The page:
Sir William St Clair: the founder of Rosslyn Chapel

Sir William St Clair: the founder of Rosslyn Chapel

Sir William St Clair: the founder of Rosslyn Chapel

Sir William St Clair, a Scottish nobleman born in 1410, is best known for founding Rosslyn Chapel in Midlothian.

Myths and legends have grown up around the Chapel, encouraging visitors to speculate about its possible links to the Knights Templar, the Freemasons and the Temple of Solomon.

Sir William St Clair was the 11th Baron of Rosslyn and 3rd St Clair Prince of Orkney, making him a powerful and influential figure in Scotland at the time.

According to Ian Gardner, the Director of the Rosslyn Chapel Trust, “Not much is known about [Sir William] but he is described as ‘a very fair man of great stature, broad bodied, yellow haired, humble and courteous’.”

One of the 'green men' at Rosslyn Chapel. Picture: Wikimedia

Because of his vast territories and influence, King James II of Scotland was threatened by his power. In 1445, James II gave William the earldom of Caithness in exchange for Nithsdale, and in 1471 he gave William Ravenscraig for the earldom of Orkney. Before he died, William divided his estate among three of his sons, giving Rosslyn to the second son, Oliver, rather than the eldest, William, known as “William the Waster”.

The history of the St Clair family, and the founding of the Chapel, is documented in A Genealogie of the Saintclaires of Rosslyn, compiled by Father Hay. The Genealogie states that William decided to construct a church “that he might not seem altogether unthankful to God for the benefices he received from Him”.

“To make his church more elaborate than others,” Ian Gardner explains, “Sir William brought in workmen ‘from other regions and foreign kingdoms.’” However, Sir William’s elaborate plans were not fully realised, as Ian Gardner reveals: “The Chapel as it stands today is only part of what was intended be a larger cruciform building. After Sir William’s death in 1484, his son, Sir Oliver, did not complete his father’s original design.”

Rosslyn Chapel. Picture: Wikimedia

Rosslyn Chapel. Picture: Wikimedia

Even so, the carvings which dominate the interior of the chapel are magnificent. “Although a relatively small building,” says Gardner, “practically every surface, inside and outside the Chapel, is carved in an outstanding display of craftsmanship, with many carvings depicting Biblical scenes or giving moral messages; among the carvings are a host of angels, including one playing bagpipes, over 100 ‘Green Men’ faces and the famous Apprentice Pillar.”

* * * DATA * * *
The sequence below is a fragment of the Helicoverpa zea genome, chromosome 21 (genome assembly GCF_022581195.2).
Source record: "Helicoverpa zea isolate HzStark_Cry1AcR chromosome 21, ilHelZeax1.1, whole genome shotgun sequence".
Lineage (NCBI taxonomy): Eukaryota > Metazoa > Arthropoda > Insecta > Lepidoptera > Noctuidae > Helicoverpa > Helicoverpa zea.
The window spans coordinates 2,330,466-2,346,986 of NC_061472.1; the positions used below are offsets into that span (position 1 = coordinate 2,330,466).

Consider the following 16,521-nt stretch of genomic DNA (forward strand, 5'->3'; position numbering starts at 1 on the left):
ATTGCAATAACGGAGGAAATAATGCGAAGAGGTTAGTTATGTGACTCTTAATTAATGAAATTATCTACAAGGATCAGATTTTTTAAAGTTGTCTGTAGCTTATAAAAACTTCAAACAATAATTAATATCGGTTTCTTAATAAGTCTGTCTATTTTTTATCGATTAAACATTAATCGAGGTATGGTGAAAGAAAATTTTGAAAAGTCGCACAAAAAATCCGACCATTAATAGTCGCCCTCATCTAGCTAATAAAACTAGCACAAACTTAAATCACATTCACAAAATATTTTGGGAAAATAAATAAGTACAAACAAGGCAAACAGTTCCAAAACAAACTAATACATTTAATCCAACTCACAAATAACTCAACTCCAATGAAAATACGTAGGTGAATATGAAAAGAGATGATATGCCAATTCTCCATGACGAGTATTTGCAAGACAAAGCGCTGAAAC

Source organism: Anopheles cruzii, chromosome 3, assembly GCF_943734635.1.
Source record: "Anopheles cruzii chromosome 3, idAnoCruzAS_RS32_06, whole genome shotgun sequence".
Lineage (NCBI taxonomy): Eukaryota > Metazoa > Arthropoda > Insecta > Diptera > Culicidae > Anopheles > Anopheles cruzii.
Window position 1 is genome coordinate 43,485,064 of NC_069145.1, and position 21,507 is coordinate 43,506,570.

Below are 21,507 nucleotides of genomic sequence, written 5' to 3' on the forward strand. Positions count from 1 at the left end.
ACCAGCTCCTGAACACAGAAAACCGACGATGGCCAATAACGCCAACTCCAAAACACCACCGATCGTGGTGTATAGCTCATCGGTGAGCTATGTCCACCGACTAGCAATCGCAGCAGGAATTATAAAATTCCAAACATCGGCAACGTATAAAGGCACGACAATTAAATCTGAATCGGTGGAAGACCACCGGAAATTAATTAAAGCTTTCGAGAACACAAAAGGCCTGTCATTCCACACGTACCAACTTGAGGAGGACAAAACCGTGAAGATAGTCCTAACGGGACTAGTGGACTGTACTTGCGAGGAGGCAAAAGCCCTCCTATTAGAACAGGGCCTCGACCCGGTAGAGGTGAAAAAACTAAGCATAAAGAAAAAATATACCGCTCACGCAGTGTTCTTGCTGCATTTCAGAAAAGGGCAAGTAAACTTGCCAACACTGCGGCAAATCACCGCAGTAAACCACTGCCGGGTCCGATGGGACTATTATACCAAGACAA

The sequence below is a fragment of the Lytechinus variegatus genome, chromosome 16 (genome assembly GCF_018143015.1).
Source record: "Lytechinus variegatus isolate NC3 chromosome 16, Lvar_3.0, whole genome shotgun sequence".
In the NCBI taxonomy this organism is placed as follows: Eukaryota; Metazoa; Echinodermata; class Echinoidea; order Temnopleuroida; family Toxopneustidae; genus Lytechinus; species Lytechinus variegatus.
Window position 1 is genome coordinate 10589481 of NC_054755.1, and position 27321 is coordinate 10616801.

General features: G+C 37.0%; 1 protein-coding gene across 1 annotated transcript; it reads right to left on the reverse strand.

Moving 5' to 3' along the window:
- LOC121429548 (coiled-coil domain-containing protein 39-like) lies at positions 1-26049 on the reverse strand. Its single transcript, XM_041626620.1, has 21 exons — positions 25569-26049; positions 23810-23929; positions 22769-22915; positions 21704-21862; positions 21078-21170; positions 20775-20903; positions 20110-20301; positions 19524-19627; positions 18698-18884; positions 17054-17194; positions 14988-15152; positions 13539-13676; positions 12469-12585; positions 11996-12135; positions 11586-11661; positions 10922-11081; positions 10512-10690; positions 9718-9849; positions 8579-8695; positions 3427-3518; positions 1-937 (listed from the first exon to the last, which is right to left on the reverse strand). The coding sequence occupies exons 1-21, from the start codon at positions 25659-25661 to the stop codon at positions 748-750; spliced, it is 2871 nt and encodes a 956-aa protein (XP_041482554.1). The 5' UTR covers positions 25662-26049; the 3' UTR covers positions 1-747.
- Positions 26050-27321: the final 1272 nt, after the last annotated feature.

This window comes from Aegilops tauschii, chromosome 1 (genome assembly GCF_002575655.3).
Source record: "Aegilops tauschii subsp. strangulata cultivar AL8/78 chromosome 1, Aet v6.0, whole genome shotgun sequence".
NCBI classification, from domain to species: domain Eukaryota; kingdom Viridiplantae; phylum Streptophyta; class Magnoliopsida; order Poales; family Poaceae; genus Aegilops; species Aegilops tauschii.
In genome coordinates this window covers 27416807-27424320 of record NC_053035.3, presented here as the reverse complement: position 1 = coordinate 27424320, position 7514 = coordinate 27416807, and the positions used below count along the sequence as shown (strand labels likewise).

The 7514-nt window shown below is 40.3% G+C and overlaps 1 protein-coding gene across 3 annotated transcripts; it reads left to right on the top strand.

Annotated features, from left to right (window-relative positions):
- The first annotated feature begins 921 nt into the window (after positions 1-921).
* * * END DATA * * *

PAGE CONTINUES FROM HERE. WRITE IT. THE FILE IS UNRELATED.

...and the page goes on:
Over the years, all sorts of stories have sprung up about the Chapel, including possible links to the Freemasons, the Knights Templar, and the Temple of Solomon. These stories were brought to a wider audience by Dan Brown’s 2003 novel, The Da Vinci Code, which was adapted into a film in 2006. Gardner says, “This global awareness had a profound impact on the Chapel, leading to an increase in visitors from around 30,000 per year to 176,000 at the peak.”

Some people believe that the Chapel’s link to the Freemasons – a spiritual society which dates back to the 18th century – can be inferred from a series of carvings. These carvings of angels supposedly depict poses and objects used in Freemason rituals. However, these carvings do not date back to the founding of the chapel, as they were added in the 19th century by a member of the St Clair family, who was himself a Mason.

Rosslyn Chapel. Picture: Wikimedia

Rosslyn Chapel. Picture: Wikimedia

The Knights Templar, who were an order sworn to protect pilgrims, are also said to have some kind of link with the Chapel. Some stories claim that they were welcomed in Scotland by Robert the Bruce. As the St Clair family were loyal to Robert, some believe that they encountered the Knights. However, there is no evidence to support these stories. Also, an unsubstantiated legend that one of the Knights married a St Clair lady provides further fuel for the myth.

Another legend about the Chapel is that its layout was based on the Temple of Solomon in Jerusalem. The Temple was destroyed in 586 BCE by the Babylonians, with successive temples being built on the site after that event. In their book, The Holy Blood and the Holy Grail, Lincoln, Baigent and Leigh claim that Rosslyn Chapel is a reproduction of Solomon’s Temple. This theory was supposedly debunked by Mark Oxbrow and Ian Robertson in their book, Rosslyn and the Grail. However, the Rosslyn Chapel Trust does not have the resources to check all the competing theories.

Ian Gardner says that many of the theories, myths and legends about the Chapel are “impossible to prove or disprove conclusively”, which leaves the Chapel open to interpretation. Whatever one may believe about the Chapel, we do know that Sir William St Clair is the man who created this amazing building, which will continue to delight and perplex its many visitors.

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